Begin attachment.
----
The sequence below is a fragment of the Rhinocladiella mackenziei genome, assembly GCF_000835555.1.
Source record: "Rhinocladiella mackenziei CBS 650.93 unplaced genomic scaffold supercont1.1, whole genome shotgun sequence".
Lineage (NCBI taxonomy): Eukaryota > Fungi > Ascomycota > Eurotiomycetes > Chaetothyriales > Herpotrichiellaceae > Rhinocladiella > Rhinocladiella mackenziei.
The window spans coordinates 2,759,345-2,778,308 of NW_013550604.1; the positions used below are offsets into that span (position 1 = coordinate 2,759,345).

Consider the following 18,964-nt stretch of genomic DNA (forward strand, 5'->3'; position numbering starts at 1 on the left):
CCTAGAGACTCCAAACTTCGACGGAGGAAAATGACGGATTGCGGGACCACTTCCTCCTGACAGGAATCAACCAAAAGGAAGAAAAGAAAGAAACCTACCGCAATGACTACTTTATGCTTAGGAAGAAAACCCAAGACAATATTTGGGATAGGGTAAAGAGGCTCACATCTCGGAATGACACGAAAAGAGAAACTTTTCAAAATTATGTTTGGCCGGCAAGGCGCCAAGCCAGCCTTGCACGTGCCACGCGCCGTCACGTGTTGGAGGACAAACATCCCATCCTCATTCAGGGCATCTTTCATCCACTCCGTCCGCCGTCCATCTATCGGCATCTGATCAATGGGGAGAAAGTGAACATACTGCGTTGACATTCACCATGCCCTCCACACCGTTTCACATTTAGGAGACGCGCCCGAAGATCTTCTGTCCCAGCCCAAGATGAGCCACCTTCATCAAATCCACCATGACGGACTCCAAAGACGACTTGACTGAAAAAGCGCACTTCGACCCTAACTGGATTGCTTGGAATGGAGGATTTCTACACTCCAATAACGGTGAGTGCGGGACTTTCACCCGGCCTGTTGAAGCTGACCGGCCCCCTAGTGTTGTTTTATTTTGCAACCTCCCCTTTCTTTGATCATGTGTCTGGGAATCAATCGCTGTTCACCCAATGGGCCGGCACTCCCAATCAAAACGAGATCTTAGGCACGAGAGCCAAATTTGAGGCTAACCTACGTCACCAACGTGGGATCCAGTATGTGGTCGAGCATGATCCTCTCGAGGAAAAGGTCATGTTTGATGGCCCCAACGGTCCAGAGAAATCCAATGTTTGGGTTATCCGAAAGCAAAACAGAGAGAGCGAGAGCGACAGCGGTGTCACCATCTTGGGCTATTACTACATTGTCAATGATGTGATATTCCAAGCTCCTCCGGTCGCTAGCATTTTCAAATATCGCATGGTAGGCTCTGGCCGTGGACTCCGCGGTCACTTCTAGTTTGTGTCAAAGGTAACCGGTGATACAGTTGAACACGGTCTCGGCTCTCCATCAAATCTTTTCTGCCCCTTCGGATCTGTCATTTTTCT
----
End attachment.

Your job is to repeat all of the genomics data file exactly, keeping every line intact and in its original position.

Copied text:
The sequence below is a fragment of the Rhinocladiella mackenziei genome, assembly GCF_000835555.1.
Source record: "Rhinocladiella mackenziei CBS 650.93 unplaced genomic scaffold supercont1.1, whole genome shotgun sequence".
Lineage (NCBI taxonomy): Eukaryota > Fungi > Ascomycota > Eurotiomycetes > Chaetothyriales > Herpotrichiellaceae > Rhinocladiella > Rhinocladiella mackenziei.
The window spans coordinates 2,759,345-2,778,308 of NW_013550604.1; the positions used below are offsets into that span (position 1 = coordinate 2,759,345).

Consider the following 18,964-nt stretch of genomic DNA (forward strand, 5'->3'; position numbering starts at 1 on the left):
CCTAGAGACTCCAAACTTCGACGGAGGAAAATGACGGATTGCGGGACCACTTCCTCCTGACAGGAATCAACCAAAAGGAAGAAAAGAAAGAAACCTACCGCAATGACTACTTTATGCTTAGGAAGAAAACCCAAGACAATATTTGGGATAGGGTAAAGAGGCTCACATCTCGGAATGACACGAAAAGAGAAACTTTTCAAAATTATGTTTGGCCGGCAAGGCGCCAAGCCAGCCTTGCACGTGCCACGCGCCGTCACGTGTTGGAGGACAAACATCCCATCCTCATTCAGGGCATCTTTCATCCACTCCGTCCGCCGTCCATCTATCGGCATCTGATCAATGGGGAGAAAGTGAACATACTGCGTTGACATTCACCATGCCCTCCACACCGTTTCACATTTAGGAGACGCGCCCGAAGATCTTCTGTCCCAGCCCAAGATGAGCCACCTTCATCAAATCCACCATGACGGACTCCAAAGACGACTTGACTGAAAAAGCGCACTTCGACCCTAACTGGATTGCTTGGAATGGAGGATTTCTACACTCCAATAACGGTGAGTGCGGGACTTTCACCCGGCCTGTTGAAGCTGACCGGCCCCCTAGTGTTGTTTTATTTTGCAACCTCCCCTTTCTTTGATCATGTGTCTGGGAATCAATCGCTGTTCACCCAATGGGCCGGCACTCCCAATCAAAACGAGATCTTAGGCACGAGAGCCAAATTTGAGGCTAACCTACGTCACCAACGTGGGATCCAGTATGTGGTCGAGCATGATCCTCTCGAGGAAAAGGTCATGTTTGATGGCCCCAACGGTCCAGAGAAATCCAATGTTTGGGTTATCCGAAAGCAAAACAGAGAGAGCGAGAGCGACAGCGGTGTCACCATCTTGGGCTATTACTACATTGTCAATGATGTGATATTCCAAGCTCCTCCGGTCGCTAGCATTTTCAAATATCGCATGGTAGGCTCTGGCCGTGGACTCCGCGGTCACTTCTAGTTTGTGTCAAAGGTAACCGGTGATACAGTTGAACACGGTCTCGGCTCTCCATCAAATCTTTTCTGCCCCTTCGGATCTGTCATTTTTCT